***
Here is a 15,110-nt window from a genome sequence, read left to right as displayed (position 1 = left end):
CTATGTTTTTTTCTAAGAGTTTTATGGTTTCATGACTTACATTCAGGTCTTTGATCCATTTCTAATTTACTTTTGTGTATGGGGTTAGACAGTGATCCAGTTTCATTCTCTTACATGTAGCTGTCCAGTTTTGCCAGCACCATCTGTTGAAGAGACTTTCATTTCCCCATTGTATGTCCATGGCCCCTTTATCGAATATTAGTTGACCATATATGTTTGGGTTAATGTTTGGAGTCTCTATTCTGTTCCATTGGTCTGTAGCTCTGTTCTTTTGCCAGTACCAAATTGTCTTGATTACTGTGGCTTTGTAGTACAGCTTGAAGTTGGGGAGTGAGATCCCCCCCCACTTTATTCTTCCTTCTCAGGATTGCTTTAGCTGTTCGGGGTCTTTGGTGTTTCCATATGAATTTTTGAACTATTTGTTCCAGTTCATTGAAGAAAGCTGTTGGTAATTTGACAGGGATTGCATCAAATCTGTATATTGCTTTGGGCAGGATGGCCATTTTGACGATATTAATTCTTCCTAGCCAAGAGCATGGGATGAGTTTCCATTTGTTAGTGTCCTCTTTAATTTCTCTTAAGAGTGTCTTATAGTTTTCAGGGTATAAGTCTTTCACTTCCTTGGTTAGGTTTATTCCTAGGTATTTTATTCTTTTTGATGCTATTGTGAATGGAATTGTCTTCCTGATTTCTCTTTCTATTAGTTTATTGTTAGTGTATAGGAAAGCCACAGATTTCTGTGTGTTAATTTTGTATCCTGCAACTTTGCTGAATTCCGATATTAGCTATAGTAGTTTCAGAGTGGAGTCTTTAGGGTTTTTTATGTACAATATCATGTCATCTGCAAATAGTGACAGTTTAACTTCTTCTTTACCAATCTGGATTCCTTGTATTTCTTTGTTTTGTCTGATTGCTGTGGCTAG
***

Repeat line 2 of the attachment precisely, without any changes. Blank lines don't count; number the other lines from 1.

CTATGTTTTTTTCTAAGAGTTTTATGGTTTCATGACTTACATTCAGGTCTTTGATCCATTTCTAATTTACTTTTGTGTATGGGGTTAGACAGTGATCCAGTTTCATTCTCTTACATGTAGCTGTCCAGTTTTGCCAGCACCATCTGTTGAAGAGACTTTCATTTCCCCATTGTATGTCCATGGCCCCTTTATCGAATATTAGTTGACCATATATGTTTGGGTTAATGTTTGGAGTCTCTATTCTGTTCCATTGGTCTGTAGCTCTGTTCTTTTGCCAGTACCAAATTGTCTTGATTACTGTGGCTTTGTAGTACAGCTTGAAGTTGGGGAGTGAGATCCCCCCCCACTTTATTCTTCCTTCTCAGGATTGCTTTAGCTGTTCGGGGTCTTTGGTGTTTCCATATGAATTTTTGAACTATTTGTTCCAGTTCATTGAAGAAAGCTGTTGGTAATTTGACAGGGATTGCATCAAATCTGTATATTGCTTTGGGCAGGATGGCCATTTTGACGATATTAATTCTTCCTAGCCAAGAGCATGGGATGAGTTTCCATTTGTTAGTGTCCTCTTTAATTTCTCTTAAGAGTGTCTTATAGTTTTCAGGGTATAAGTCTTTCACTTCCTTGGTTAGGTTTATTCCTAGGTATTTTATTCTTTTTGATGCTATTGTGAATGGAATTGTCTTCCTGATTTCTCTTTCTATTAGTTTATTGTTAGTGTATAGGAAAGCCACAGATTTCTGTGTGTTAATTTTGTATCCTGCAACTTTGCTGAATTCCGATATTAGCTATAGTAGTTTCAGAGTGGAGTCTTTAGGGTTTTTTATGTACAATATCATGTCATCTGCAAATAGTGACAGTTTAACTTCTTCTTTACCAATCTGGATTCCTTGTATTTCTTTGTTTTGTCTGATTGCTGTGGCTAG